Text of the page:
Python Crash Course

Python Crash Course
A Hands-On, Project-Based Introduction to Programming
by 
Eric Matthes
November 2015, 560 pp.
ISBN-13: 
978-1-59327-603-4

Take 30% off with the coupon code CRASHCOURSE.

Learn Python—Fast!

Python Crash Course is a fast-paced, thorough introduction to Python that will have you writing programs, solving problems, and making things that work in no time.

In the first half of the book, you’ll learn about basic programming concepts, such as lists, dictionaries, classes, and loops, and practice writing clean and readable code with exercises for each topic. You’ll also learn how to make your programs interactive and how to test your code safely before adding it to a project. In the second half of the book, you’ll put your new knowledge into practice with three substantial projects: a Space Invaders–inspired arcade game, data visualizations with Python’s super-handy libraries, and a simple web app you can deploy online.

As you work through Python Crash Course you’ll learn how to:

  • Use powerful Python libraries and tools, including matplotlib, NumPy, and Pygal
  • Make 2D games that respond to keypresses and mouse clicks, and that grow more difficult as the game progresses
  • Work with data to generate interactive visualizations
  • Create and customize Web apps and deploy them safely online
  • Deal with mistakes and errors so you can solve your own programming problems

If you’ve been thinking seriously about digging into programming, Python Crash Course will get you up to speed and have you writing real programs fast. Why wait any longer? Start your engines and code!

Uses Python 2 and 3

Author Bio 

Eric Matthes is a high school science and math teacher living in Alaska where he teaches Introduction to Python. He has been writing programs since he was five years old.

Table of contents 

Introduction

PART I: Basics

Chapter 1: Getting Started
Chapter 2: Variables and Simple Data Types
Chapter 3: Introducing Lists
Chapter 4: Working with Lists
Chapter 5: if Statements
Chapter 6: Dictionaries
Chapter 7: User Input and while Loops
Chapter 8: Functions
Chapter 9: Classes
Chapter 10: Files and Exceptions
Chapter 11: Testing Your Code

PART II: Projects

Project 1: Alien Invasion
Chapter 12: A Ship that Fires Bullets
Chapter 13: Aliens!
Chapter 14: Scoring

Project 2: Data Visualization
Chapter 15: Generating Data
Chapter 16: Downloading Data
Chapter 17: Working with APIs

Project 3: Web Applications
Chapter 18: Getting Started with Django
Chapter 19: User Accounts
Chapter 20: Styling and Deploying an App

Afterword

Appendix A: Installing Python
Appendix B: Text Editors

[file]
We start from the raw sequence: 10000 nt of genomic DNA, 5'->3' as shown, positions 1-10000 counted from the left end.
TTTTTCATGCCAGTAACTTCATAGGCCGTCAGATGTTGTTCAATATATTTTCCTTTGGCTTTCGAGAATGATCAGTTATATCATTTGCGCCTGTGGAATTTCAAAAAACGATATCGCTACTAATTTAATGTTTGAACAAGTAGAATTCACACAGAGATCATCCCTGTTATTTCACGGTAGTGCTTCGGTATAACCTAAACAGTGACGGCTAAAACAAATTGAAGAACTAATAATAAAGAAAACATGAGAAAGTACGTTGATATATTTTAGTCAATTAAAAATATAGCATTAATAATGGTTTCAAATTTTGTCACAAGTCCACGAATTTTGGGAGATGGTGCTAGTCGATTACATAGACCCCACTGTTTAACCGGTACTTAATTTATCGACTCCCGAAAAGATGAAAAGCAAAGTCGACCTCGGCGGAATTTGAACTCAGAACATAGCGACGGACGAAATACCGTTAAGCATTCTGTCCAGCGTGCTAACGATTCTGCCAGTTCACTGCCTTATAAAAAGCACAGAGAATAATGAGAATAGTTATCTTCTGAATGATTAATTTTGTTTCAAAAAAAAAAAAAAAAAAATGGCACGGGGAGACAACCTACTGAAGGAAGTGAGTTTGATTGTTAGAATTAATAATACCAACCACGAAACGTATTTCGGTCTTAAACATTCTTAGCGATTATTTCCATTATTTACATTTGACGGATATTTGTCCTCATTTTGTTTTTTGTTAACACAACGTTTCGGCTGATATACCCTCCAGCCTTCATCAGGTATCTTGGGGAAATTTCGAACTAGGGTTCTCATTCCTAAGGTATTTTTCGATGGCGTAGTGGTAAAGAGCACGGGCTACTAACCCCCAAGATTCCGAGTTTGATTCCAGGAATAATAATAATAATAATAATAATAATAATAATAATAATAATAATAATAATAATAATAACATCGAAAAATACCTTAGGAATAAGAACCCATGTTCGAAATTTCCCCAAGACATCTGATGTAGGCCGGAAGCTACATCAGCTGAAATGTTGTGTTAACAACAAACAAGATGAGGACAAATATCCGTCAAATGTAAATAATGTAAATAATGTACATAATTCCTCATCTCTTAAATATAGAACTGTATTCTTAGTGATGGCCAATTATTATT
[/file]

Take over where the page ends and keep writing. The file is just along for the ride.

Appendix C: Getting Help
Appendix D: Using Git for Version Control

View the detailed Table of Contents (PDF)
View the Index (PDF)

Reviews 

“It has been interesting to see, over the last few years, No Starch Press, which produces this book, growing and producing future classics that should be alongside the more traditional O’Reilly Press programming books. Python Crash Course is one of those books.”
Greg Laden, ScienceBlogs

Recommended reading for a “shining tech career” by Techradar India

“All of these projects are well thought out and presented in such a way that learning the subject matter and implementing it is much more an enjoyable pastime rather than an onerous task that must be completed. Eric took the time to deal with some rather complex projects and lay them out in a consistent, logical and pleasant manner that draws the reader into the subject willingly, which unfortunately, many authors fail to do.”
Full Circle Magazine

“The book is well presented with good explanations of the code snippets. It works with you, one small step at a time, building more complex code, explaining what's going on all the way.”
FlickThrough Reviews

“Learning Python with Python Crash Course was an extremely positive experience! A great choice if you’re new to Python.”
Mikke Goes Coding

Updates 

Page 100: The line that reads:

alien_0['speed'] = fast

Should instead read:

alien_0['speed'] = 'fast'

Page 175: The line that reads:

def ElectricCar(Car):

Should instead read:

class ElectricCar(Car):

And the line that reads:

def fill_gas_tank():

Should instead read:

def fill_gas_tank(self):

Page 180: In car.py, the line that reads:

def __init__(self, battery_size=60):

Should instead read:

def __init__(self, battery_size=70):

Page 207: In "Try It Yourself" 10-6, TypeError should be ValueError.

Page 223: In the listing survey.py, in the definition marked with a (2), the line that reads:

print(question)

Should instead read:

print(self.question)

And in the definition marked with a (4), the line that reads:

for response in responses:

Should instead read:

for response in self.responses:

Page 227: The paragraph that begins "The method setUp()..." that ends with:

...and test_store_single_response() verifies that all three responses in self.responses can be stored correctly.

Should instead end with:

...and test_store_three_responses() verifies that all three responses in self.responses can be stored correctly.

Page 288: In game_stats.py, the line that reads:

def __init__(self, settings):

Should instead read:

def __init__(self, ai_settings):

Pages 429 and 453: The line that reads:

form = TopicForm(request.POST)

Should instead read:

form = TopicForm(data=request.POST)

You'll find more updates at the author's website here